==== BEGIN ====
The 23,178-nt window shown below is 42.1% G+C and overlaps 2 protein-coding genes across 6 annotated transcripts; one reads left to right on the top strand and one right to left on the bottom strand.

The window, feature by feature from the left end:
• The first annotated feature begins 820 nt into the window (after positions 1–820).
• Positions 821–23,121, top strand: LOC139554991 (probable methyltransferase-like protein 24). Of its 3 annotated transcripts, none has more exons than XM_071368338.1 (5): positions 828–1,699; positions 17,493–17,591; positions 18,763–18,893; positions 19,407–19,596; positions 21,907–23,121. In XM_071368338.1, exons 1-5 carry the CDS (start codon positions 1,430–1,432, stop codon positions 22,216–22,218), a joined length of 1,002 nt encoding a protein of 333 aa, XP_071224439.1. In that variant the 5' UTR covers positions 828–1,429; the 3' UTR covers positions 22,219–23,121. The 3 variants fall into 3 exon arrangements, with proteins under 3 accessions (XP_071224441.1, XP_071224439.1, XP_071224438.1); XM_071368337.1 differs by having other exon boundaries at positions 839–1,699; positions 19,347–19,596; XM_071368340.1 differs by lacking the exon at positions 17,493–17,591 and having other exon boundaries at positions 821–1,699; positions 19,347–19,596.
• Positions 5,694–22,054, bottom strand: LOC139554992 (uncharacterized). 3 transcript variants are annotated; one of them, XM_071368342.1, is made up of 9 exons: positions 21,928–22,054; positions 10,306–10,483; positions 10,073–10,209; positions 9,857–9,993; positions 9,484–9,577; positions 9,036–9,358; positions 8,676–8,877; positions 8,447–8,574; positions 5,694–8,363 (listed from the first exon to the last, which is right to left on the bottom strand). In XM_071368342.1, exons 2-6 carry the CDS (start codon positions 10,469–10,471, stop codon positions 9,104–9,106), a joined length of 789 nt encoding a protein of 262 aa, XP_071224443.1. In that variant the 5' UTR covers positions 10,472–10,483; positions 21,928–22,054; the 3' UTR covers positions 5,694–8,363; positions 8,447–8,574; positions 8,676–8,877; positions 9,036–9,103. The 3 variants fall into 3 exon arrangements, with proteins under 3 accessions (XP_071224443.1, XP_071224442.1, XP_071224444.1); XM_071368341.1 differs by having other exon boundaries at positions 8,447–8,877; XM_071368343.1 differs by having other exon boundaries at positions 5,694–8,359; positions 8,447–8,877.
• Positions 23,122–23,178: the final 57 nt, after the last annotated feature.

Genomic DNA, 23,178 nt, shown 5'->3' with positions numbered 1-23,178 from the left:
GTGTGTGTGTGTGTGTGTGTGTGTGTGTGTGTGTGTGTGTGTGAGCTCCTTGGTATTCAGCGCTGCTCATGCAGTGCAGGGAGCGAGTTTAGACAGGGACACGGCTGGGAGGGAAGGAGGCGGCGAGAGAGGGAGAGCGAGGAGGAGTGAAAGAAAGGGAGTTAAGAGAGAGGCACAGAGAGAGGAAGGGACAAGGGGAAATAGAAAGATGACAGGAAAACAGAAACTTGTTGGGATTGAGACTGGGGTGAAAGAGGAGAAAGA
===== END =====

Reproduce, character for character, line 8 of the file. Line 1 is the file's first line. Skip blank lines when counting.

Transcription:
GTGTGTGTGTGTGTGTGTGTGTGTGTGTGTGTGTGTGTGTGTGAGCTCCTTGGTATTCAGCGCTGCTCATGCAGTGCAGGGAGCGAGTTTAGACAGGGACACGGCTGGGAGGGAAGGAGGCGGCGAGAGAGGGAGAGCGAGGAGGAGTGAAAGAAAGGGAGTTAAGAGAGAGGCACAGAGAGAGGAAGGGACAAGGGGAAATAGAAAGATGACAGGAAAACAGAAACTTGTTGGGATTGAGACTGGGGTGAAAGAGGAGAAAGA